Southern Calif. water providers begin emergency drought restrictions

June 22, 2022
Select communities in Los Angeles, San Bernardino, and Ventura counties will come under outdoor watering limits and monthly water budgets as drought conditions worsen.

Local water providers serving about one-third of Southern California have begun mandating emergency drought restrictions to stretch the region’s severely limited water supplies until the end of the year.

The water-saving restrictions affect dozens of cities and communities in Los Angeles, Ventura and San Bernardino counties – home to about 6 million Southern Californians. Restrictions vary by city, but largely consist of limiting outdoor watering to one or two days a week or implementing water budgets for residents.

Metropolitan Water District’s Board of Directors adopted the Emergency Water Conservation Program in April, requiring member agencies that depend on water from the State Water Project (SWP) to implement one-day-a-week watering restrictions, or live within volumetric limits, starting June 1.

SWP deliveries to Southern California are at a record low — a result of limited snowpack and reservoirs depleted by three years of drought.

“People need to take these restrictions seriously. There is not enough SWP water coming from Northern California this year to meet normal demands. So we must do everything we can to lower our use and stretch this limited supply,” Metropolitan General Manager Adel Hagekhalil said. “If residents and businesses don’t respond immediately, we’ll have to take even stronger action.”

While the emergency is particularly acute in SWP-dependent communities, all Southern Californians have been called on to conserve by 20-30 percent under an executive order from Gov. Gavin Newsom.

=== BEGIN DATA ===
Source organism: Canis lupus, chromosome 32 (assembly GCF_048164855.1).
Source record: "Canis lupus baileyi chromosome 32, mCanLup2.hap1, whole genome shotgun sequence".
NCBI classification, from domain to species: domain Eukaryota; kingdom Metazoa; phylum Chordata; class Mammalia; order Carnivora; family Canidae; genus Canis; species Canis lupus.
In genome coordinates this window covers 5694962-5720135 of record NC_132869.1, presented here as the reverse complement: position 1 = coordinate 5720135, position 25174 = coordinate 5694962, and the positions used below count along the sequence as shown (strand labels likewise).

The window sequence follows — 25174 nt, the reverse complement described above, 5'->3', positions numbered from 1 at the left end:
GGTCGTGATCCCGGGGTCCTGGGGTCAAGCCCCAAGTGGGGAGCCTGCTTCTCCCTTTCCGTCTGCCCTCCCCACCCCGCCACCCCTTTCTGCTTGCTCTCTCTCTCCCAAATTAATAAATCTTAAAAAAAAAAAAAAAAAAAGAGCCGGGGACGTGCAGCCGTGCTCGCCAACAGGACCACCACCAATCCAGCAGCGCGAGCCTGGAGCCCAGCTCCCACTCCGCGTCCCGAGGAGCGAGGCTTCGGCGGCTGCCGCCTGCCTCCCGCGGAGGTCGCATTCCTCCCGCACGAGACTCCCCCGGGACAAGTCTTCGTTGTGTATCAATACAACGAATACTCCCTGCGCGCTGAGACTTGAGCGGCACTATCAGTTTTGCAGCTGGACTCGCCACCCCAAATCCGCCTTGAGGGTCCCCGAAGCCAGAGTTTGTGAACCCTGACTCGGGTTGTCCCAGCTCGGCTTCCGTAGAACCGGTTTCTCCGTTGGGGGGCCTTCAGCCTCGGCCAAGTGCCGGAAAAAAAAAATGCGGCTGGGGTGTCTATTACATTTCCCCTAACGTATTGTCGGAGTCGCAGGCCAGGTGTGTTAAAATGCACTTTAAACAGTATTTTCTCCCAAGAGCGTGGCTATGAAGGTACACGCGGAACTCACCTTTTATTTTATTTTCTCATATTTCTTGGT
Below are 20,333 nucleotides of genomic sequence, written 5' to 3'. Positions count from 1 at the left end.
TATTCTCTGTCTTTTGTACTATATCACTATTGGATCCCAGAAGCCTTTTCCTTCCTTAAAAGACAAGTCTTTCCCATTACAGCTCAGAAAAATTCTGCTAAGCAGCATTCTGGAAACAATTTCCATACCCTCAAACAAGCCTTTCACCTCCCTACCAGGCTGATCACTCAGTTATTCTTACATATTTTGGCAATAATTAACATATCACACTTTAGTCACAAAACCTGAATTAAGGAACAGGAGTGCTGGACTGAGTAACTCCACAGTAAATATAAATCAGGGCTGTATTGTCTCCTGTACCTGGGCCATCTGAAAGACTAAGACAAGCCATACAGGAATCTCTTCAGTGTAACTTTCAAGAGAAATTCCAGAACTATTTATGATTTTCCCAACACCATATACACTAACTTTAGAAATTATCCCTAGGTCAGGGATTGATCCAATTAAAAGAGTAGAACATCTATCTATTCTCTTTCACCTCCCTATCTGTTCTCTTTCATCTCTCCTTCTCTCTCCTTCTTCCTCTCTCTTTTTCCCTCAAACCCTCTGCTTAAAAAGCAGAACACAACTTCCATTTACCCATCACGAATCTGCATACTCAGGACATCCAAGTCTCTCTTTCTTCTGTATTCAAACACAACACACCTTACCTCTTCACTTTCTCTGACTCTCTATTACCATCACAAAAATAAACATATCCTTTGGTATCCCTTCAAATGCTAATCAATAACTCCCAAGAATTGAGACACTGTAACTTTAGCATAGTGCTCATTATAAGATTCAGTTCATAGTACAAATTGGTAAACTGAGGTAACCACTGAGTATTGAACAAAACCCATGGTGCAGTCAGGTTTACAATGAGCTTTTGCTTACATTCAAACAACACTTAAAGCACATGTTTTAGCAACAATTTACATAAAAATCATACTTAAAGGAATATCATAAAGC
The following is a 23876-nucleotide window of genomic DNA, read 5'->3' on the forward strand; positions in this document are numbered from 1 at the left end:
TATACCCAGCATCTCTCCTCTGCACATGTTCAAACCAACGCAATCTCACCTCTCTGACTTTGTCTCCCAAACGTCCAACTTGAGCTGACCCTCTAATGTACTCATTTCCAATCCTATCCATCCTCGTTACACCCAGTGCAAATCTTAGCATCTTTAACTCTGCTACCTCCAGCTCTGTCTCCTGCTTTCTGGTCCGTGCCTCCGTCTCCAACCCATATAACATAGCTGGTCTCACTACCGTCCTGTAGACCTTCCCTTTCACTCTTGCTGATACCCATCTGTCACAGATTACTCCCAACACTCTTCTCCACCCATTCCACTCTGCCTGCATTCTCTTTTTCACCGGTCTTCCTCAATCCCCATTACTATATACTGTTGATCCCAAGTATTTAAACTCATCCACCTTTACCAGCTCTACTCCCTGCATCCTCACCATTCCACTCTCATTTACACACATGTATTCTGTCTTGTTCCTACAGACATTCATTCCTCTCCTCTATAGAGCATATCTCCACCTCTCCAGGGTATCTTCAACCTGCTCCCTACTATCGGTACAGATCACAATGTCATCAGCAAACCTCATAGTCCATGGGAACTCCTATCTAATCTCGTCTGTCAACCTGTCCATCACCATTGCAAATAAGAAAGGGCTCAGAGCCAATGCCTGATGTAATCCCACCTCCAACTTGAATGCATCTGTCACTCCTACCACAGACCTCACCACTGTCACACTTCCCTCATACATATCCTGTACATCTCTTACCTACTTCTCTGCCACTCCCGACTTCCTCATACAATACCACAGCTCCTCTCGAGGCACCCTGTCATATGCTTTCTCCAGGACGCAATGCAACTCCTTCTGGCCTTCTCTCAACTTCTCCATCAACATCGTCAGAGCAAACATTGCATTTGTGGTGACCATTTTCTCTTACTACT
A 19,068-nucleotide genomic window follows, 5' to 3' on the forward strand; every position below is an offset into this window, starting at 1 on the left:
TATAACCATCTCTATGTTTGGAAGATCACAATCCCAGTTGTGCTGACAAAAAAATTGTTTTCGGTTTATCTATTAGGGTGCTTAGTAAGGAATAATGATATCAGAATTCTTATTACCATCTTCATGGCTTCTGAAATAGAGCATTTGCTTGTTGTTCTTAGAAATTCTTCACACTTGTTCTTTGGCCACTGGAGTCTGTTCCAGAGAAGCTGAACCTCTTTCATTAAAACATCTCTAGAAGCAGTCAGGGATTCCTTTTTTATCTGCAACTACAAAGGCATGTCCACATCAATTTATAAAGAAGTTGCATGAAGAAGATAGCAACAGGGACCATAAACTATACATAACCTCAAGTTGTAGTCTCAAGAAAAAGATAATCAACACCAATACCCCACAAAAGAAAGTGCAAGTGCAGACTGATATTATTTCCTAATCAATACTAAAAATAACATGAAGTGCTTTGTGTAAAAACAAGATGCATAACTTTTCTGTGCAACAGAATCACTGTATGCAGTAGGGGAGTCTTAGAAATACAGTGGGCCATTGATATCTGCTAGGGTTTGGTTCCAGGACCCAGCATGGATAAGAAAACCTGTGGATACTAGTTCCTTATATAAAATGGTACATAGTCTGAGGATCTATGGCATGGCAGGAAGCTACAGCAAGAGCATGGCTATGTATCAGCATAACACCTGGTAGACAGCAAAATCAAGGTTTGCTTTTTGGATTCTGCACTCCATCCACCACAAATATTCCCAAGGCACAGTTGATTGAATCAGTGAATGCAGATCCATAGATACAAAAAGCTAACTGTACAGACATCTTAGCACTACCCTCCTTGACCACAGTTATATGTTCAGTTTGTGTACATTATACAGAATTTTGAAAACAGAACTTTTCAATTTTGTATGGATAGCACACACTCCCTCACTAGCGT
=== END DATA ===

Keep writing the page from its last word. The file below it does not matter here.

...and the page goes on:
Metropolitan has been working in partnership with its member agencies since last year to provide access to Colorado River water to as many Southern California communities as possible. Some communities also have switched to groundwater and other local supplies.

Still, six of Metropolitan’s member agencies rely on water from the State Water Project to meet demands – Calleguas Municipal Water District, Inland Empire Utilities Agency, Las Virgenes Municipal Water District, Los Angeles Department of Water and Power, Three Valleys Municipal Water District, and Upper San Gabriel Valley Municipal Water District.

Agencies that don’t enforce the one-day-a -week watering restrictions or exceed their volumetric limits face financial penalties from Metropolitan. Metropolitan is closely tracking water use across these affected agencies. If use doesn’t drop enough in the coming months, or if conditions worsen, a complete ban on outdoor watering could be implemented in September.

“Our success depends on us working together to overcome this unprecedented challenge,” Metropolitan board chairwoman Gloria D. Gray said. “I want to thank our member agencies for their partnership to get us all through this historic drought.”

Residents and businesses can find water-saving tips, classes, and rebates at

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